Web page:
The Corrections Association says an Employment Court decision allowing for more double-bunking in jails is devastating, and clears the way for more than two people to be put in a cell together.
The court has found the Corrections Department's plan for more double-bunking at four of the country's newest prisons does not breach the union's collective agreement.
Association president Beven Hanlon says the decision is devastating. It means, he says, the department can put as many people as it wants in a cell - at any prison in the country.
Mr Hanlon says the union's lawyer is still reviewing the judgment, but he notes the Employment Court process is not easy to appeal against.
Minister defends practice as safe
The Corrections Minister, Judith Collins, does not accept that double-bunking leads to more violence among prisoners. She says it's already standard practice in 21% of cells, with no ongoing problems.
Ms Collins was responding to the concerns of the prison reform group Rethinking Crime and Punishment, whose director, Kim Workman, says more double-bunking will lead to more rapes and violence in jails.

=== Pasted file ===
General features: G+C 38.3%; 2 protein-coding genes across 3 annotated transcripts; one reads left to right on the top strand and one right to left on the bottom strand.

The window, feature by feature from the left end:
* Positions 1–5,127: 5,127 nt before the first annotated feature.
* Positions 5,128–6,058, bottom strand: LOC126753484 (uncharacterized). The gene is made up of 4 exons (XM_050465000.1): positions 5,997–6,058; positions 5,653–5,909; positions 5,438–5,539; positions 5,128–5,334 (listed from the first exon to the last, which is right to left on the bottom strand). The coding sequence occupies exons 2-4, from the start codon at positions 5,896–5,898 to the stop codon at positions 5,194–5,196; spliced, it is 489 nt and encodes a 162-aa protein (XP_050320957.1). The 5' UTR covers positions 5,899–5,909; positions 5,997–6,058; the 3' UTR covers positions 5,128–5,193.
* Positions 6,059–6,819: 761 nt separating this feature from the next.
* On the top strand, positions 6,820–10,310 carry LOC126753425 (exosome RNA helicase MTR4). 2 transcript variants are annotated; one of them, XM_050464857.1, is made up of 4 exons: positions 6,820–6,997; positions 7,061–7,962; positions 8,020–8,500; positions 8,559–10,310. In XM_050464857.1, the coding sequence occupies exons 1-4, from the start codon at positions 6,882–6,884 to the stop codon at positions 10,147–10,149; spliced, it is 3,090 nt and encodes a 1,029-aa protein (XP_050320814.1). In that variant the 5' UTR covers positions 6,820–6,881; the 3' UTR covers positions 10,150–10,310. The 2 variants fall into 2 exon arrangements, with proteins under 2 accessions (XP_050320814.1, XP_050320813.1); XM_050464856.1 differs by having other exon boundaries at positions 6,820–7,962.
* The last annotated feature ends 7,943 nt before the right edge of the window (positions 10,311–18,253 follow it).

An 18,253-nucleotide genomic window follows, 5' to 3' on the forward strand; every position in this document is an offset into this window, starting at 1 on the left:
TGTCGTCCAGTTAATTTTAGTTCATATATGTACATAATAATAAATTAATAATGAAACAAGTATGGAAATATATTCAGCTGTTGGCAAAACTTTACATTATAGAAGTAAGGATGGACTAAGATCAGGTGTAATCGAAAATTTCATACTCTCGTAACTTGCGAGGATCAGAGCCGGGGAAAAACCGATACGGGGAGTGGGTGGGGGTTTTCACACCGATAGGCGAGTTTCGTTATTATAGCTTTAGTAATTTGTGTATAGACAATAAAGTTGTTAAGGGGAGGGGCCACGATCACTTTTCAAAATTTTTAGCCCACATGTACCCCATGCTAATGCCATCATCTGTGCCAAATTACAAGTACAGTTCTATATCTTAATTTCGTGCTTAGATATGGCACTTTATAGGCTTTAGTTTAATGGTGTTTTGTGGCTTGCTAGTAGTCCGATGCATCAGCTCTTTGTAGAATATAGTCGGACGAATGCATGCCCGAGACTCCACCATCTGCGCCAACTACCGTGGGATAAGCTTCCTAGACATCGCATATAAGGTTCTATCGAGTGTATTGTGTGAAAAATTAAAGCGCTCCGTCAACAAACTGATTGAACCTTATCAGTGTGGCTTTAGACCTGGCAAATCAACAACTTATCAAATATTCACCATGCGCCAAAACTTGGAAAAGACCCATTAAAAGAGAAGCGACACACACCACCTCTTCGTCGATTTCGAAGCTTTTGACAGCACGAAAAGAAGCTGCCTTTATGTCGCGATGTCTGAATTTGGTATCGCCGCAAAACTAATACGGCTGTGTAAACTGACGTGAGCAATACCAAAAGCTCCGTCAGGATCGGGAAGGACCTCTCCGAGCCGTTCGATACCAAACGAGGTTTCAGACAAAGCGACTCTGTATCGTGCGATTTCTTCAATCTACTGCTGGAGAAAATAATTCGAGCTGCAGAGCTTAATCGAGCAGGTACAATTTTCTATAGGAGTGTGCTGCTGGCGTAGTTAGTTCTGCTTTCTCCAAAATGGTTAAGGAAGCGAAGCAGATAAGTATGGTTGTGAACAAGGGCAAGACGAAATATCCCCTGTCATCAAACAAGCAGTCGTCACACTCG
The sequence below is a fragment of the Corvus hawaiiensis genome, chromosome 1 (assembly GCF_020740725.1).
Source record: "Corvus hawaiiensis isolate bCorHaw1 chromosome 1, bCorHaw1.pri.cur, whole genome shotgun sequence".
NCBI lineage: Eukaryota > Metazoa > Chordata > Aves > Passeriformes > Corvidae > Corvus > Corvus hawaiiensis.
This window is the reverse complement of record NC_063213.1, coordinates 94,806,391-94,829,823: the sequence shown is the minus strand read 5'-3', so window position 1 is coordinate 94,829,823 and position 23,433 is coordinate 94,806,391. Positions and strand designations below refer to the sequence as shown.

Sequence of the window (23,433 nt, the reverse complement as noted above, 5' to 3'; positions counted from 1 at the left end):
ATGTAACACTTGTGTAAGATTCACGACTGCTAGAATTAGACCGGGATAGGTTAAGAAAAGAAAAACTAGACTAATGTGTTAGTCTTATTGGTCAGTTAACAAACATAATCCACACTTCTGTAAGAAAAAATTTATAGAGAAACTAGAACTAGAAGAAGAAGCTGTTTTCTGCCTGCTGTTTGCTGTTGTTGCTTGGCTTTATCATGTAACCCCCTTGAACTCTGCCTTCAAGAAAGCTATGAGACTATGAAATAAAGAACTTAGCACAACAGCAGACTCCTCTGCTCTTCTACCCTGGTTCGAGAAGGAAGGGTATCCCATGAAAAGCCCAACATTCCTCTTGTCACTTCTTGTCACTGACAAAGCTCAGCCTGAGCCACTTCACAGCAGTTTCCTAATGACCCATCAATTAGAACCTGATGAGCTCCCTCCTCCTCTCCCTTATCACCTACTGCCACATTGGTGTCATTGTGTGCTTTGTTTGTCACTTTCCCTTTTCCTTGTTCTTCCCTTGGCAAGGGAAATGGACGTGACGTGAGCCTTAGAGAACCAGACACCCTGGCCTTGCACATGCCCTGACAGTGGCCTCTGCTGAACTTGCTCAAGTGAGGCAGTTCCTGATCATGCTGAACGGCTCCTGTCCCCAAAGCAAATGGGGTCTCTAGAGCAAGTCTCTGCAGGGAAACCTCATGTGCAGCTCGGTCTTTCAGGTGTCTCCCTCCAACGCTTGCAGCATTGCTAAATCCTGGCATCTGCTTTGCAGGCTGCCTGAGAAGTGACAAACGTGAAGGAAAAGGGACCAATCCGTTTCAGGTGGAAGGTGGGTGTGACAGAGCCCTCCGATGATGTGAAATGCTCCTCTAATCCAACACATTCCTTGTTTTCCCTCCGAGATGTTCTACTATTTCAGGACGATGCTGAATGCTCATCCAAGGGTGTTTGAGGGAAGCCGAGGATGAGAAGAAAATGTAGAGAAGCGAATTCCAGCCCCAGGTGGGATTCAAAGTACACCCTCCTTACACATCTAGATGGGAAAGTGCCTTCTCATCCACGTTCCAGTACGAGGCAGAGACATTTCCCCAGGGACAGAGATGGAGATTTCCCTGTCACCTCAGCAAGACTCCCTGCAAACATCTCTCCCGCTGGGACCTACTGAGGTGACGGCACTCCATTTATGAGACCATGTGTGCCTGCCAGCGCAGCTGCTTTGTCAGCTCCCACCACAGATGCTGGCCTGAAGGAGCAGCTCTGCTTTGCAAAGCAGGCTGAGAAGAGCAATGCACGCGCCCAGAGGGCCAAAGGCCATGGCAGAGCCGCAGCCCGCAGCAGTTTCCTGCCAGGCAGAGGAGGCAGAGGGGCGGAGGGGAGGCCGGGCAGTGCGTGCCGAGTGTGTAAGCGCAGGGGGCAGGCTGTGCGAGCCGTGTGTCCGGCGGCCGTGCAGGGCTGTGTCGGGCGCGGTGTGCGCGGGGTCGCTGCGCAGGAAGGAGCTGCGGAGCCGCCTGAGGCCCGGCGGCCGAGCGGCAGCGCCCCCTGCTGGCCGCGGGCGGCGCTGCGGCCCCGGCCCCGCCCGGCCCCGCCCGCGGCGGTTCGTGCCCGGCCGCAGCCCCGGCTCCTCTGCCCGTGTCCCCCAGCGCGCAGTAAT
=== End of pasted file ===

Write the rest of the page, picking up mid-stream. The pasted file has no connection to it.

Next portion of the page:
Mr Workman, a former Corrections Department manager, says the use of double-bunking is already causing extreme emotional stress for inmates, and there's no evidence to suggest that more of it is justified.
Ms Collins says there are cases where lives have been saved by double-bunking, because prisoners with someone else in the cell have been prevented from self-harming.
She says the ruling clears the way for improvements to be made and should ensure there are enough beds in prisons by February 2010. To ensure the safety of staff, she adds, the current prisoner-to-staff ratios will be maintained.